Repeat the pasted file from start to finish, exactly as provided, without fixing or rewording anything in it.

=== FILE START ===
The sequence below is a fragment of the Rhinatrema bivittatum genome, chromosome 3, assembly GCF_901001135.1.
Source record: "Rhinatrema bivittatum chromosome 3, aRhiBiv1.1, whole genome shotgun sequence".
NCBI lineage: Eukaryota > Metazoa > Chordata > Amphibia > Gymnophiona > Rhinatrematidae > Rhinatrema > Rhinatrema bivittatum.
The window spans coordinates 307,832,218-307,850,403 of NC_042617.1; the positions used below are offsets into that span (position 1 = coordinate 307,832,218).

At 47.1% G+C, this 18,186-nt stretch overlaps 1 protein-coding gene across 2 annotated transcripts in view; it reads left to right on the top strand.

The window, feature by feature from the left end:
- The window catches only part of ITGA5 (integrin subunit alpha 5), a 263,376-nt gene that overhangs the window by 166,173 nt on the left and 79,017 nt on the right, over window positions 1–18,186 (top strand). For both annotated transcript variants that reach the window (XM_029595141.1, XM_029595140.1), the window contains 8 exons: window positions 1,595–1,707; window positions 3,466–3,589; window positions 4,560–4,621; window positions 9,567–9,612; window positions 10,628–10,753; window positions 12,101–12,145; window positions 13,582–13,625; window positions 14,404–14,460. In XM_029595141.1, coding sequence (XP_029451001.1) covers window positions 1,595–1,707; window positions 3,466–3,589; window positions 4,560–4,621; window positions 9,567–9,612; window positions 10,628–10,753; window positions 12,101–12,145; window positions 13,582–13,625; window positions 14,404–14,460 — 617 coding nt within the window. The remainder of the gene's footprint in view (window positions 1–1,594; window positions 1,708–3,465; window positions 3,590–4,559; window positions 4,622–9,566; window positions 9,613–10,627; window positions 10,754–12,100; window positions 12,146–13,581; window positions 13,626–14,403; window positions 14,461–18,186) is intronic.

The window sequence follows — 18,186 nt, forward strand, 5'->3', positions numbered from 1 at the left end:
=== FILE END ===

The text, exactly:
The sequence below is a fragment of the Rhinatrema bivittatum genome, chromosome 3, assembly GCF_901001135.1.
Source record: "Rhinatrema bivittatum chromosome 3, aRhiBiv1.1, whole genome shotgun sequence".
NCBI lineage: Eukaryota > Metazoa > Chordata > Amphibia > Gymnophiona > Rhinatrematidae > Rhinatrema > Rhinatrema bivittatum.
The window spans coordinates 307,832,218-307,850,403 of NC_042617.1; the positions used below are offsets into that span (position 1 = coordinate 307,832,218).

At 47.1% G+C, this 18,186-nt stretch overlaps 1 protein-coding gene across 2 annotated transcripts in view; it reads left to right on the top strand.

The window, feature by feature from the left end:
- The window catches only part of ITGA5 (integrin subunit alpha 5), a 263,376-nt gene that overhangs the window by 166,173 nt on the left and 79,017 nt on the right, over window positions 1–18,186 (top strand). For both annotated transcript variants that reach the window (XM_029595141.1, XM_029595140.1), the window contains 8 exons: window positions 1,595–1,707; window positions 3,466–3,589; window positions 4,560–4,621; window positions 9,567–9,612; window positions 10,628–10,753; window positions 12,101–12,145; window positions 13,582–13,625; window positions 14,404–14,460. In XM_029595141.1, coding sequence (XP_029451001.1) covers window positions 1,595–1,707; window positions 3,466–3,589; window positions 4,560–4,621; window positions 9,567–9,612; window positions 10,628–10,753; window positions 12,101–12,145; window positions 13,582–13,625; window positions 14,404–14,460 — 617 coding nt within the window. The remainder of the gene's footprint in view (window positions 1–1,594; window positions 1,708–3,465; window positions 3,590–4,559; window positions 4,622–9,566; window positions 9,613–10,627; window positions 10,754–12,100; window positions 12,146–13,581; window positions 13,626–14,403; window positions 14,461–18,186) is intronic.

The window sequence follows — 18,186 nt, forward strand, 5'->3', positions numbered from 1 at the left end: